3 Reasons You Shouldn’t Dial Your Scope While Hunting

by
posted on December 5, 2017
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These days, it’s all the rage to see a buck on the other side of a valley, range it with a laser rangefinder, run some calculations on a smartphone ballistic app, then twirl the dial on the scope before shooting. The advantage to “dialing in” is that shooters can place the scope’s main crosshair almost exactly where they intend to hit. But plenty of times I’ve seen this technique backfire when hunting at ranges less than 600 yards. Here are 3 reasons why you shouldn’t dial in your scope while hunting.

1. Touching the dials on a previously-zeroed scope increases the chance of introducing human error. The truth of the matter is, for shots 600 yards and closer, all that’s needed is a scope with a multiple crosshair reticle (often called a ballistic reticle), and lots of practice. Consider that adjusting the scope requires a mathematical calculation. While some of us are Einsteins, I’m more like Gomer Pyle. For me, math gets especially hard under pressure. While some scope turrets now have more simplistic markings that hasten the adjustment process (Leupold’s CDS system is tough to beat), most still require calculating your “come-ups,” then dialing to that number.

For example, if you range an animal at 523 yards, you need to convert that number into mils, inches or MOA—depending on your preferred method—then convert the product into turret clicks up or down on the scope. Assuming your math is correct, you must then apply those minutia clicks in the correct direction, often with cold or gloved hands. Any mistake during this process can result in a miss, or worse, a wounded animal. Why not just know that the third crosshair in your scope, for example, is dead on at 545 yards (or wherever), put it on the vital zone and pull the trigger?

2. The adjustments of some scopes are not perfectly accurate and/or consistent. Sure, most scopes claim that one click equates to a ¼-inch point-of-impact shift at 100 yards—and the most expensive optics usually bear this out—but plenty have been proven to be almost ¼-inch. At long range, almost doesn’t cut it.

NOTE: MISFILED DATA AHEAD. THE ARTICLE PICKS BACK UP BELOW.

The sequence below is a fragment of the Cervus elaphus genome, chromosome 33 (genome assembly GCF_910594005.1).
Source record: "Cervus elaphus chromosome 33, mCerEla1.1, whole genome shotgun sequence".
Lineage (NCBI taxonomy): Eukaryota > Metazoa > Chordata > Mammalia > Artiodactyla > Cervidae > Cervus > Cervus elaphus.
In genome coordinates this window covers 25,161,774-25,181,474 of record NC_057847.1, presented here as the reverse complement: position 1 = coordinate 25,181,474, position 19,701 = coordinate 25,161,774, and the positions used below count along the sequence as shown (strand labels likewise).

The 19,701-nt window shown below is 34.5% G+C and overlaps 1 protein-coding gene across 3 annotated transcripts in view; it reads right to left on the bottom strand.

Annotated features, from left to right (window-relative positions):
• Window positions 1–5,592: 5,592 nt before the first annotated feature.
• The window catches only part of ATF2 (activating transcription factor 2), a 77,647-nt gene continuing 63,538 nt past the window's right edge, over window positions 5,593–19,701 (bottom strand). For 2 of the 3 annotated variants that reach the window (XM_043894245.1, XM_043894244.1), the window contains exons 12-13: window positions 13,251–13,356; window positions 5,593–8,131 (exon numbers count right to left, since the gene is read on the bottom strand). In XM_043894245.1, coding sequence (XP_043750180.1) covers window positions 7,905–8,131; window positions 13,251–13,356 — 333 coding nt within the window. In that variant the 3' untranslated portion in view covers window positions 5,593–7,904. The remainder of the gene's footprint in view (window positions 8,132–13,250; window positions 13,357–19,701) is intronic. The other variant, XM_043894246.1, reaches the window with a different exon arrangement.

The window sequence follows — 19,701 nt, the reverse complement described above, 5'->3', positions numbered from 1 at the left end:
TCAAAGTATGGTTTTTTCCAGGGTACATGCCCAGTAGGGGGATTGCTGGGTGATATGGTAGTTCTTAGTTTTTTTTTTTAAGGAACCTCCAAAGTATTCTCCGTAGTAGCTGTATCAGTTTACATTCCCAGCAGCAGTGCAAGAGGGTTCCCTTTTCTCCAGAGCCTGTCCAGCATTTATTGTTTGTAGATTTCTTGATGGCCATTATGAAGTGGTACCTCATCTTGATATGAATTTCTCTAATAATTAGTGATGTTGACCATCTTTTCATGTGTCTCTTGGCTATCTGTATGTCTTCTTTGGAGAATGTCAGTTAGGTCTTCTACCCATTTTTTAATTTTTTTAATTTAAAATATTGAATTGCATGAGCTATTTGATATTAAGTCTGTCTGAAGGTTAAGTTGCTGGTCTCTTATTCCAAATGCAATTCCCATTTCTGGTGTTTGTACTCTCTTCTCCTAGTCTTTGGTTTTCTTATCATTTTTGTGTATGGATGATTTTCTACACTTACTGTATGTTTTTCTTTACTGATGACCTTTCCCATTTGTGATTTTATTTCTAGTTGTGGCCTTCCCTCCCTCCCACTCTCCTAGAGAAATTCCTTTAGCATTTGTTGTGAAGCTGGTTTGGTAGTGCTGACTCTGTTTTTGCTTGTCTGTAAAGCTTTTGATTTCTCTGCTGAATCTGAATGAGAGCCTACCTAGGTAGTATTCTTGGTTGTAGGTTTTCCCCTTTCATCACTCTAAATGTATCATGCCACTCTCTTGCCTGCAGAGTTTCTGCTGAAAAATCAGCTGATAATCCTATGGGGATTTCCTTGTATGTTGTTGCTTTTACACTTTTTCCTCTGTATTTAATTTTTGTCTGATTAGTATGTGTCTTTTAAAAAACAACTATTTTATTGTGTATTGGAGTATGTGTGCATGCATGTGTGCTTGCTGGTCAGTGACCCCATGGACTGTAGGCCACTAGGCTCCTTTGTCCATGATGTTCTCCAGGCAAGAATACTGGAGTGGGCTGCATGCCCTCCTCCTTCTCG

Worse yet are scopes that have inconsistent adjustments. Have you ever seen someone tap their scope after making an adjustment but before shooting? This isn’t witchcraft, rather a technique that has proven to jar the scope’s internals so that the erector tube within the main tube settles to the correct position under spring tension. Although this hack is generally reserved for cheaper scopes, the number times I’ve failed to use it and then have been burned by a scope that didn’t accept its adjustments as they were applied is alarming.

The point being, anytime you shift a scope’s erector tube, you are introducing additional possibilities of mechanical inconsistency, however slim. Why let any of this come into play when you don’t have to adjust the scope at all? One reason is dogma. Marine snipers were taught to dial in—and they also shoot at ranges beyond the maximum range of most ballistic reticles—and so many weekend warriors feel they must emulate them. Another reason is because it’s kind of fun. But that doesn’t mean it’s always best.

3. Dialing in can cause you to blow a shot opportunity. Adjusting takes time, and a moment of time is all an animal needs to run off or to change locations, thereby necessitating that the hunter redial the scope again. During this time of recalculation, the animal can run off again.

Furthermore, from my experience, scope dialers seem to be perfectionists by nature—if they are dialed in perfectly at 323 yards and the animal runs, say, 43 yards further, these hunters feel they need to re-range and re-dial, when they should simply shade a hair high and shoot. The result is that they tend to miss shot opportunities because animals, unlike targets, don’t often have the courtesy to stand still.

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